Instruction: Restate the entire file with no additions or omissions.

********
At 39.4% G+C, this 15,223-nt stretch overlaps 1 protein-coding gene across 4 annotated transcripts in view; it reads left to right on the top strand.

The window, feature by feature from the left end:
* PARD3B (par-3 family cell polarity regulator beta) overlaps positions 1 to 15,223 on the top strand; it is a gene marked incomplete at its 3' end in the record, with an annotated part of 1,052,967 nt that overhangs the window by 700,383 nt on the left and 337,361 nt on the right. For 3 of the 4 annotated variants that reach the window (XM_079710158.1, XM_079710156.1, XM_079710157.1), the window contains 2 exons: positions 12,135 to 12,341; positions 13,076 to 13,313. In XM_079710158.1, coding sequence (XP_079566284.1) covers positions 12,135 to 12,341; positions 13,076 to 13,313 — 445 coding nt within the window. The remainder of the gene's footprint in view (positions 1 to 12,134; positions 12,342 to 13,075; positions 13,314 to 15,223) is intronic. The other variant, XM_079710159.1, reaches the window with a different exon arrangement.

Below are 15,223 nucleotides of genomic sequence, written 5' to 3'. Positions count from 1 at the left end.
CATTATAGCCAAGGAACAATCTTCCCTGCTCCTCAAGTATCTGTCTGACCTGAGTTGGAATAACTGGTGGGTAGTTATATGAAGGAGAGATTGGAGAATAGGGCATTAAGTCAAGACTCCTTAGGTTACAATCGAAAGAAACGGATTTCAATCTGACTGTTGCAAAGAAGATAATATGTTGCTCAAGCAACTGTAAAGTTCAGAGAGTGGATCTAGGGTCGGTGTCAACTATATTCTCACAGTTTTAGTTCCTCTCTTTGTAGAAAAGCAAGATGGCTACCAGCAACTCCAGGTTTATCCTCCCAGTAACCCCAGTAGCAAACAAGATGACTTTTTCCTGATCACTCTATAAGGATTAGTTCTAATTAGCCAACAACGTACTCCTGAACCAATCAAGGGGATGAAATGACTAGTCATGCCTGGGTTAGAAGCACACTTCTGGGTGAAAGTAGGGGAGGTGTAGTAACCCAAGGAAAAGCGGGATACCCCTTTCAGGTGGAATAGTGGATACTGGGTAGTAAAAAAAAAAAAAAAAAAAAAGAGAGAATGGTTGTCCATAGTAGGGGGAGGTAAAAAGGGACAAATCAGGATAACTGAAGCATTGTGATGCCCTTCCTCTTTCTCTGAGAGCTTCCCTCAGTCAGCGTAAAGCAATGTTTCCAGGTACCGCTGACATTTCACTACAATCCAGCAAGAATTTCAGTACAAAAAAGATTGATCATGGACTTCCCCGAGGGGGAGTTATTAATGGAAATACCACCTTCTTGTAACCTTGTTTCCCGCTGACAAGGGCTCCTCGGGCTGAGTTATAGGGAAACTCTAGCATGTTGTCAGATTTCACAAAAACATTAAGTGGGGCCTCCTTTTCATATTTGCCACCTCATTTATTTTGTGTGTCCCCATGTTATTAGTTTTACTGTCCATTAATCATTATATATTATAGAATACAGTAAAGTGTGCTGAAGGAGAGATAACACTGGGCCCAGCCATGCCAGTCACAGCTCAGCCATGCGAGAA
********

At 39.4% G+C, this 15,223-nt stretch overlaps 1 protein-coding gene across 4 annotated transcripts in view; it reads left to right on the top strand.

The window, feature by feature from the left end:
* PARD3B (par-3 family cell polarity regulator beta) overlaps positions 1 to 15,223 on the top strand; it is a gene marked incomplete at its 3' end in the record, with an annotated part of 1,052,967 nt that overhangs the window by 700,383 nt on the left and 337,361 nt on the right. For 3 of the 4 annotated variants that reach the window (XM_079710158.1, XM_079710156.1, XM_079710157.1), the window contains 2 exons: positions 12,135 to 12,341; positions 13,076 to 13,313. In XM_079710158.1, coding sequence (XP_079566284.1) covers positions 12,135 to 12,341; positions 13,076 to 13,313 — 445 coding nt within the window. The remainder of the gene's footprint in view (positions 1 to 12,134; positions 12,342 to 13,075; positions 13,314 to 15,223) is intronic. The other variant, XM_079710159.1, reaches the window with a different exon arrangement.

Below are 15,223 nucleotides of genomic sequence, written 5' to 3'. Positions count from 1 at the left end.
CATTATAGCCAAGGAACAATCTTCCCTGCTCCTCAAGTATCTGTCTGACCTGAGTTGGAATAACTGGTGGGTAGTTATATGAAGGAGAGATTGGAGAATAGGGCATTAAGTCAAGACTCCTTAGGTTACAATCGAAAGAAACGGATTTCAATCTGACTGTTGCAAAGAAGATAATATGTTGCTCAAGCAACTGTAAAGTTCAGAGAGTGGATCTAGGGTCGGTGTCAACTATATTCTCACAGTTTTAGTTCCTCTCTTTGTAGAAAAGCAAGATGGCTACCAGCAACTCCAGGTTTATCCTCCCAGTAACCCCAGTAGCAAACAAGATGACTTTTTCCTGATCACTCTATAAGGATTAGTTCTAATTAGCCAACAACGTACTCCTGAACCAATCAAGGGGATGAAATGACTAGTCATGCCTGGGTTAGAAGCACACTTCTGGGTGAAAGTAGGGGAGGTGTAGTAACCCAAGGAAAAGCGGGATACCCCTTTCAGGTGGAATAGTGGATACTGGGTAGTAAAAAAAAAAAAAAAAAAAAAGAGAGAATGGTTGTCCATAGTAGGGGGAGGTAAAAAGGGACAAATCAGGATAACTGAAGCATTGTGATGCCCTTCCTCTTTCTCTGAGAGCTTCCCTCAGTCAGCGTAAAGCAATGTTTCCAGGTACCGCTGACATTTCACTACAATCCAGCAAGAATTTCAGTACAAAAAAGATTGATCATGGACTTCCCCGAGGGGGAGTTATTAATGGAAATACCACCTTCTTGTAACCTTGTTTCCCGCTGACAAGGGCTCCTCGGGCTGAGTTATAGGGAAACTCTAGCATGTTGTCAGATTTCACAAAAACATTAAGTGGGGCCTCCTTTTCATATTTGCCACCTCATTTATTTTGTGTGTCCCCATGTTATTAGTTTTACTGTCCATTAATCATTATATATTATAGAATACAGTAAAGTGTGCTGAAGGAGAGATAACACTGGGCCCAGCCATGCCAGTCACAGCTCAGCCATGCGAGAA